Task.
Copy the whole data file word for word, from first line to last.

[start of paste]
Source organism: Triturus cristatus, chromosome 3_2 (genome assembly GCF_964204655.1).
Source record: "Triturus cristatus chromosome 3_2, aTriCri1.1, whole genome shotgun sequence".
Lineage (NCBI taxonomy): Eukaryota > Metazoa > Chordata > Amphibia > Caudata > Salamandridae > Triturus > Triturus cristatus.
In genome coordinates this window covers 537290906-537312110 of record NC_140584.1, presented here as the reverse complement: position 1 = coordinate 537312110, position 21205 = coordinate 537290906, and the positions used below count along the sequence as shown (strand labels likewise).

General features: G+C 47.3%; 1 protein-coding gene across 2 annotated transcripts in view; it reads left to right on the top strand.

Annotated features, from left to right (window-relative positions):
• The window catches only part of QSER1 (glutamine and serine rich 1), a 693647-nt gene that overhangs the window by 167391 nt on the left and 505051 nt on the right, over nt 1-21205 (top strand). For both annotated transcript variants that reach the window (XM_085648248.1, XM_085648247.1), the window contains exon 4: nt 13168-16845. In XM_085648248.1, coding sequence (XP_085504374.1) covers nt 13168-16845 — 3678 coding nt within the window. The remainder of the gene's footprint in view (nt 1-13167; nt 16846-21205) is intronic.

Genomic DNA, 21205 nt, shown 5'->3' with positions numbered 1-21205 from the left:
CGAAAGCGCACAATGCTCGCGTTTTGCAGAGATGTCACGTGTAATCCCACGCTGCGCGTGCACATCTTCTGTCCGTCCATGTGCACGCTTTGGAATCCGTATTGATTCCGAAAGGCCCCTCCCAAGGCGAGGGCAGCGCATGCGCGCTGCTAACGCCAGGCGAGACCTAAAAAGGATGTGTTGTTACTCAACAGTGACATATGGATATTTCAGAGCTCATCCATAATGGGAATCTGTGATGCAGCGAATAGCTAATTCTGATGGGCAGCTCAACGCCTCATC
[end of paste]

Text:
Source organism: Triturus cristatus, chromosome 3_2 (genome assembly GCF_964204655.1).
Source record: "Triturus cristatus chromosome 3_2, aTriCri1.1, whole genome shotgun sequence".
Lineage (NCBI taxonomy): Eukaryota > Metazoa > Chordata > Amphibia > Caudata > Salamandridae > Triturus > Triturus cristatus.
In genome coordinates this window covers 537290906-537312110 of record NC_140584.1, presented here as the reverse complement: position 1 = coordinate 537312110, position 21205 = coordinate 537290906, and the positions used below count along the sequence as shown (strand labels likewise).

General features: G+C 47.3%; 1 protein-coding gene across 2 annotated transcripts in view; it reads left to right on the top strand.

Annotated features, from left to right (window-relative positions):
• The window catches only part of QSER1 (glutamine and serine rich 1), a 693647-nt gene that overhangs the window by 167391 nt on the left and 505051 nt on the right, over nt 1-21205 (top strand). For both annotated transcript variants that reach the window (XM_085648248.1, XM_085648247.1), the window contains exon 4: nt 13168-16845. In XM_085648248.1, coding sequence (XP_085504374.1) covers nt 13168-16845 — 3678 coding nt within the window. The remainder of the gene's footprint in view (nt 1-13167; nt 16846-21205) is intronic.

Genomic DNA, 21205 nt, shown 5'->3' with positions numbered 1-21205 from the left:
CGAAAGCGCACAATGCTCGCGTTTTGCAGAGATGTCACGTGTAATCCCACGCTGCGCGTGCACATCTTCTGTCCGTCCATGTGCACGCTTTGGAATCCGTATTGATTCCGAAAGGCCCCTCCCAAGGCGAGGGCAGCGCATGCGCGCTGCTAACGCCAGGCGAGACCTAAAAAGGATGTGTTGTTACTCAACAGTGACATATGGATATTTCAGAGCTCATCCATAATGGGAATCTGTGATGCAGCGAATAGCTAATTCTGATGGGCAGCTCAACGCCTCATC